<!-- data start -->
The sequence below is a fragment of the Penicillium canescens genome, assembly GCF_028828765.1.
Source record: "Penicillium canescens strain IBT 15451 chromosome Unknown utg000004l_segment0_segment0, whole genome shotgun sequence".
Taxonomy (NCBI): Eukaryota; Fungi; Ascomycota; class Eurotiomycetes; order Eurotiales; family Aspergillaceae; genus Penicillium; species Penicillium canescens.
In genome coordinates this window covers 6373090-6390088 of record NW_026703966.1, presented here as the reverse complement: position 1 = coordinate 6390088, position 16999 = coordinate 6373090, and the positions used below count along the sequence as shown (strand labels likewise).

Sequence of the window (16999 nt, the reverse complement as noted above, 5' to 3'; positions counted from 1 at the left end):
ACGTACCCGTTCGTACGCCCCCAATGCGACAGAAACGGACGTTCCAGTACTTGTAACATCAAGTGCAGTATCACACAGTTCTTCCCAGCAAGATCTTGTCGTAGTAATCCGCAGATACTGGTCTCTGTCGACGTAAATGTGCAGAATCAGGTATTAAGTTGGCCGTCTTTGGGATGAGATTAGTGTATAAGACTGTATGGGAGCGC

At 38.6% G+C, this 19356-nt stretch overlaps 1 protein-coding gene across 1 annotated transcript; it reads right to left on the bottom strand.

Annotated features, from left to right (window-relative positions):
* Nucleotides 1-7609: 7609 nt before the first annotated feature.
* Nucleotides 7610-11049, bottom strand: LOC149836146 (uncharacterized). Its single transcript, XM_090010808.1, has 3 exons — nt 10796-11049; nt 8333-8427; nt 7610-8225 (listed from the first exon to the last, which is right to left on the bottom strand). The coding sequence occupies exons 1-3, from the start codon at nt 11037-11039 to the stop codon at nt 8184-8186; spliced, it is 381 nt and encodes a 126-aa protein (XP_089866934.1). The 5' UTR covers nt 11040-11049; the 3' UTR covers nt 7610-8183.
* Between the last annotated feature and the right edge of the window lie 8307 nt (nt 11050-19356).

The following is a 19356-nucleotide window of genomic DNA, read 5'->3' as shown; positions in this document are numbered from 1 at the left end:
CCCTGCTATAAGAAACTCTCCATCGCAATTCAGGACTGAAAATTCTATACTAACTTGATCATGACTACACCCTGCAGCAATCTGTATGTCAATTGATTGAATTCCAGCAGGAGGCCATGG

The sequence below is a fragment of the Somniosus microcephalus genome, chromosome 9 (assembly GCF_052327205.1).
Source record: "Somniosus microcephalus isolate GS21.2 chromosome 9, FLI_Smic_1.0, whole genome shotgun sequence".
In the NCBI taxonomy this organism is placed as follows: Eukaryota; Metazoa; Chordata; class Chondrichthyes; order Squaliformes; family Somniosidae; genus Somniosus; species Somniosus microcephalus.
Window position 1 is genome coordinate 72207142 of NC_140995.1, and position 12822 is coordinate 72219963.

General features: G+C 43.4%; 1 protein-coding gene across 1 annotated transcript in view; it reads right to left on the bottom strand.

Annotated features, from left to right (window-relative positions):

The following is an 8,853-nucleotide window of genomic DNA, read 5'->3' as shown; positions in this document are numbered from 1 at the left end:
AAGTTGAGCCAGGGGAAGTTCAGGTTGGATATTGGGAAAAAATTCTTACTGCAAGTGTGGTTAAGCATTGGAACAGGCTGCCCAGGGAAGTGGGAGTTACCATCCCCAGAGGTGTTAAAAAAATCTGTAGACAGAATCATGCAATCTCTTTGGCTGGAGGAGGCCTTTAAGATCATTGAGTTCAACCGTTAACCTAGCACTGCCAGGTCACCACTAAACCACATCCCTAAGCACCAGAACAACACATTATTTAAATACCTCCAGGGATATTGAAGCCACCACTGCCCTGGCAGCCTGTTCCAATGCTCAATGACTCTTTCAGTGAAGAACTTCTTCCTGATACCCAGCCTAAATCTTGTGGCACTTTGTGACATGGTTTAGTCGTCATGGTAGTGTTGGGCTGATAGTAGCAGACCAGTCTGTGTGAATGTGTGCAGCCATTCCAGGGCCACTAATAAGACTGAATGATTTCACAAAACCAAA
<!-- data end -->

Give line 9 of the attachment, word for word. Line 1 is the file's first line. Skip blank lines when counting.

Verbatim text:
* Nucleotides 1-7609: 7609 nt before the first annotated feature.